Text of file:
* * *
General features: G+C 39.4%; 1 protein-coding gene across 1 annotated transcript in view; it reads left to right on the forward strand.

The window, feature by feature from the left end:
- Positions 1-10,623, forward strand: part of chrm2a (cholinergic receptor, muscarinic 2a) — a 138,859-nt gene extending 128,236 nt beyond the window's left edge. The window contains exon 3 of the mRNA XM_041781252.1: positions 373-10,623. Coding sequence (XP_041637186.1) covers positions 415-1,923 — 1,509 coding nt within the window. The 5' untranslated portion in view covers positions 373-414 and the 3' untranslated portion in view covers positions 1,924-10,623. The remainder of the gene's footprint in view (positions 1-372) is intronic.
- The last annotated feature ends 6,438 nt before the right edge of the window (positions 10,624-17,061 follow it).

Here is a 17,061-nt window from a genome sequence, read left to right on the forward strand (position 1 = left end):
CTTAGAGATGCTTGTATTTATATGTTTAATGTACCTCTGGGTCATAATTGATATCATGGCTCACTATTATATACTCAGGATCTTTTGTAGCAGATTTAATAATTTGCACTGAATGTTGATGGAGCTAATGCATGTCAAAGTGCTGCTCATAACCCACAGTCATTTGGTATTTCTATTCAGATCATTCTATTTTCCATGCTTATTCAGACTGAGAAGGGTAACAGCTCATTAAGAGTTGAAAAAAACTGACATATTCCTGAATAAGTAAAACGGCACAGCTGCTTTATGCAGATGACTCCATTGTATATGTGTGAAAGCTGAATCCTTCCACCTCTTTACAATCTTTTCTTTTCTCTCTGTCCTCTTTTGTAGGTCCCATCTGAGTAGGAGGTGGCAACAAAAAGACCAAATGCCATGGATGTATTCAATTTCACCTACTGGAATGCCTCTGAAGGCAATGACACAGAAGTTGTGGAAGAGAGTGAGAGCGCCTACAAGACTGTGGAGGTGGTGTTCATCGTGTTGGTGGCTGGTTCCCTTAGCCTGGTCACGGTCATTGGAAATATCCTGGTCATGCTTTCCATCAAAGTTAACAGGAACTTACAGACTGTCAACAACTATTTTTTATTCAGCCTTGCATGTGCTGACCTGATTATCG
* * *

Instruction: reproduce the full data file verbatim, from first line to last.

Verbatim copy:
General features: G+C 39.4%; 1 protein-coding gene across 1 annotated transcript in view; it reads left to right on the forward strand.

The window, feature by feature from the left end:
- Positions 1-10,623, forward strand: part of chrm2a (cholinergic receptor, muscarinic 2a) — a 138,859-nt gene extending 128,236 nt beyond the window's left edge. The window contains exon 3 of the mRNA XM_041781252.1: positions 373-10,623. Coding sequence (XP_041637186.1) covers positions 415-1,923 — 1,509 coding nt within the window. The 5' untranslated portion in view covers positions 373-414 and the 3' untranslated portion in view covers positions 1,924-10,623. The remainder of the gene's footprint in view (positions 1-372) is intronic.
- The last annotated feature ends 6,438 nt before the right edge of the window (positions 10,624-17,061 follow it).

Here is a 17,061-nt window from a genome sequence, read left to right on the forward strand (position 1 = left end):
CTTAGAGATGCTTGTATTTATATGTTTAATGTACCTCTGGGTCATAATTGATATCATGGCTCACTATTATATACTCAGGATCTTTTGTAGCAGATTTAATAATTTGCACTGAATGTTGATGGAGCTAATGCATGTCAAAGTGCTGCTCATAACCCACAGTCATTTGGTATTTCTATTCAGATCATTCTATTTTCCATGCTTATTCAGACTGAGAAGGGTAACAGCTCATTAAGAGTTGAAAAAAACTGACATATTCCTGAATAAGTAAAACGGCACAGCTGCTTTATGCAGATGACTCCATTGTATATGTGTGAAAGCTGAATCCTTCCACCTCTTTACAATCTTTTCTTTTCTCTCTGTCCTCTTTTGTAGGTCCCATCTGAGTAGGAGGTGGCAACAAAAAGACCAAATGCCATGGATGTATTCAATTTCACCTACTGGAATGCCTCTGAAGGCAATGACACAGAAGTTGTGGAAGAGAGTGAGAGCGCCTACAAGACTGTGGAGGTGGTGTTCATCGTGTTGGTGGCTGGTTCCCTTAGCCTGGTCACGGTCATTGGAAATATCCTGGTCATGCTTTCCATCAAAGTTAACAGGAACTTACAGACTGTCAACAACTATTTTTTATTCAGCCTTGCATGTGCTGACCTGATTATCG